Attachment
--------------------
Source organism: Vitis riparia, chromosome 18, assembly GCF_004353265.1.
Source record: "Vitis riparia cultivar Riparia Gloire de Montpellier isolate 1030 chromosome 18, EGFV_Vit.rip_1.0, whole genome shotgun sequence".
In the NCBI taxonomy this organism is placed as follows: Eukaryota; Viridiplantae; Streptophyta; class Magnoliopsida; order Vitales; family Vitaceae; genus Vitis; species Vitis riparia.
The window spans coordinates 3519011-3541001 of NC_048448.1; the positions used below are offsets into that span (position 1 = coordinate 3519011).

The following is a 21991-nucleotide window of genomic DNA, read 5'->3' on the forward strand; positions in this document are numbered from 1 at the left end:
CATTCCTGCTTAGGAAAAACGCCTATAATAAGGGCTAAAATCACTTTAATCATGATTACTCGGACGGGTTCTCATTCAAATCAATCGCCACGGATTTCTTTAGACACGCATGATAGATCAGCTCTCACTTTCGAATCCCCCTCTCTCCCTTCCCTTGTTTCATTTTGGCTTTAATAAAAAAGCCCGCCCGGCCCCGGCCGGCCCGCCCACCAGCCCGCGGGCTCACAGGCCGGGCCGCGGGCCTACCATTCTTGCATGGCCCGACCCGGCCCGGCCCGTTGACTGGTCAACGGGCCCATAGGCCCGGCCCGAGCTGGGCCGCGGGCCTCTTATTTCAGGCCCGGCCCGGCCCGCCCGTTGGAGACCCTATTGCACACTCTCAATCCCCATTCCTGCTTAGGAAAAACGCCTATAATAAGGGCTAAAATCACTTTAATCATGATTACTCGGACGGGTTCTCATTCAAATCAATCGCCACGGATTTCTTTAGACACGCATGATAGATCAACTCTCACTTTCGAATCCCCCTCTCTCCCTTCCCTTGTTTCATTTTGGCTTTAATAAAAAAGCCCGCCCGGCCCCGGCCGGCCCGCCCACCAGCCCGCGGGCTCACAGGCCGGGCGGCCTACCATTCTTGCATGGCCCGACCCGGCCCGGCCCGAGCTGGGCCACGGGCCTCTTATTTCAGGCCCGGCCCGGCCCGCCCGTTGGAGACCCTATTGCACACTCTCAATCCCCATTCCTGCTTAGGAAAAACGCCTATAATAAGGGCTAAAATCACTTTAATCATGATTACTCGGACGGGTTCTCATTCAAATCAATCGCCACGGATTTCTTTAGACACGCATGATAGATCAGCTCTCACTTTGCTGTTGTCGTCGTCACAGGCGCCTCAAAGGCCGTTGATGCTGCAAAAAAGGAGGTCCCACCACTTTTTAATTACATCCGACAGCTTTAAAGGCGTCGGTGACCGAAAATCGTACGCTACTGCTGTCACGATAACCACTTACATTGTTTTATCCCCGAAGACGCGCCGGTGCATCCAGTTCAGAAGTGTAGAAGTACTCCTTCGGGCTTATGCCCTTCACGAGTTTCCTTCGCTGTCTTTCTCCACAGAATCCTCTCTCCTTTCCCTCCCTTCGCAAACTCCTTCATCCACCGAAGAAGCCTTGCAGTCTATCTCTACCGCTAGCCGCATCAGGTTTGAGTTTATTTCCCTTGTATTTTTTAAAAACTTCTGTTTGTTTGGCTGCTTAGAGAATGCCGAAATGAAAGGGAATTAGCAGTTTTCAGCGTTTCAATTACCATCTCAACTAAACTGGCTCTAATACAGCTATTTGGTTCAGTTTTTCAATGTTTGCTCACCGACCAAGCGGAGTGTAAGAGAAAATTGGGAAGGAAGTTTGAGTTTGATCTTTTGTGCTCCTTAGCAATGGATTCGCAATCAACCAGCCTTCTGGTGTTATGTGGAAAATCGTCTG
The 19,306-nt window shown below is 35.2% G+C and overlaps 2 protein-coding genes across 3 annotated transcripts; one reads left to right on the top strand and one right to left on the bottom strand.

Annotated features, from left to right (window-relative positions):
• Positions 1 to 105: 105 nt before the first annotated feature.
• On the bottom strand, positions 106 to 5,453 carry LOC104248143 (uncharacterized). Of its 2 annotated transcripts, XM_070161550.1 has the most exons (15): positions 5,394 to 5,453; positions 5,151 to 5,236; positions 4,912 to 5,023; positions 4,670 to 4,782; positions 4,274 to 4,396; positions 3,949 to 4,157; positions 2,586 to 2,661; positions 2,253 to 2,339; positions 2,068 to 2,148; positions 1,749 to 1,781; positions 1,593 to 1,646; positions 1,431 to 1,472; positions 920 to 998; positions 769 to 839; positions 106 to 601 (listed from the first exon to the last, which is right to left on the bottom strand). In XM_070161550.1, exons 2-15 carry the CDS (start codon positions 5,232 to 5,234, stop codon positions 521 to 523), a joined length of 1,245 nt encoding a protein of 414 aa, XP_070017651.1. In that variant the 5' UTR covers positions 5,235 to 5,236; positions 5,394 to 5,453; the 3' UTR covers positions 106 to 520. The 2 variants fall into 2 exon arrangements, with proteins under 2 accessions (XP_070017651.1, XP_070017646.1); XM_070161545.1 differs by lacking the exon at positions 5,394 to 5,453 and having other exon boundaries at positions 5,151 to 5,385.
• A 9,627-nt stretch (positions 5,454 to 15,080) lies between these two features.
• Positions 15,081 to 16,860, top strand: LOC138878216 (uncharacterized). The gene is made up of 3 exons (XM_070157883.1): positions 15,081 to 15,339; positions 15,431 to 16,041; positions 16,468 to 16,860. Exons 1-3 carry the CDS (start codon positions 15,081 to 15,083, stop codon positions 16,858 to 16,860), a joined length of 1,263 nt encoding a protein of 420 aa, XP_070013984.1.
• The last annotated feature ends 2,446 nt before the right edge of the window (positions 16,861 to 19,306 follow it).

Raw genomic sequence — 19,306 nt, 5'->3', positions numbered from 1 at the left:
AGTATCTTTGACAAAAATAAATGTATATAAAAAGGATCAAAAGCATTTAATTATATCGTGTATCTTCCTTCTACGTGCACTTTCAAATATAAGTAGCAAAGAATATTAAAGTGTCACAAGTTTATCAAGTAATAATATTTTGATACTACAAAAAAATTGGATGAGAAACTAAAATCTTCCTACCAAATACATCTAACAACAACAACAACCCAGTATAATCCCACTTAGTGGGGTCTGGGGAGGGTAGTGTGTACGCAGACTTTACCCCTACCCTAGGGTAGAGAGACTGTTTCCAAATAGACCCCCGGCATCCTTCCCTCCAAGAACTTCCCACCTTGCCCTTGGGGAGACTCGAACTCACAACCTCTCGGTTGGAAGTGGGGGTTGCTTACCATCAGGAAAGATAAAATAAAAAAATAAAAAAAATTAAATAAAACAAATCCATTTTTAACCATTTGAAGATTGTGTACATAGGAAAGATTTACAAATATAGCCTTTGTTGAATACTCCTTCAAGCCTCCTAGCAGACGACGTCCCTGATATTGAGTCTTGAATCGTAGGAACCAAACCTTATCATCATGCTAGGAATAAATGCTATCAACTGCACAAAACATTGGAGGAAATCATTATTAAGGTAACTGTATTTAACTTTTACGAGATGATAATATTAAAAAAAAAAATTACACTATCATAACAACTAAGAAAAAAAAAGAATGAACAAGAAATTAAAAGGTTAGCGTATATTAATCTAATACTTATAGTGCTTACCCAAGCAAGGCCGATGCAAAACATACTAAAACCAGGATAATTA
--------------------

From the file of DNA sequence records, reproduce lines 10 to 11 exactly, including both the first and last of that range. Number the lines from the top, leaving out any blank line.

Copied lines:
• On the bottom strand, positions 106 to 5,453 carry LOC104248143 (uncharacterized). Of its 2 annotated transcripts, XM_070161550.1 has the most exons (15): positions 5,394 to 5,453; positions 5,151 to 5,236; positions 4,912 to 5,023; positions 4,670 to 4,782; positions 4,274 to 4,396; positions 3,949 to 4,157; positions 2,586 to 2,661; positions 2,253 to 2,339; positions 2,068 to 2,148; positions 1,749 to 1,781; positions 1,593 to 1,646; positions 1,431 to 1,472; positions 920 to 998; positions 769 to 839; positions 106 to 601 (listed from the first exon to the last, which is right to left on the bottom strand). In XM_070161550.1, exons 2-15 carry the CDS (start codon positions 5,232 to 5,234, stop codon positions 521 to 523), a joined length of 1,245 nt encoding a protein of 414 aa, XP_070017651.1. In that variant the 5' UTR covers positions 5,235 to 5,236; positions 5,394 to 5,453; the 3' UTR covers positions 106 to 520. The 2 variants fall into 2 exon arrangements, with proteins under 2 accessions (XP_070017651.1, XP_070017646.1); XM_070161545.1 differs by lacking the exon at positions 5,394 to 5,453 and having other exon boundaries at positions 5,151 to 5,385.
• A 9,627-nt stretch (positions 5,454 to 15,080) lies between these two features.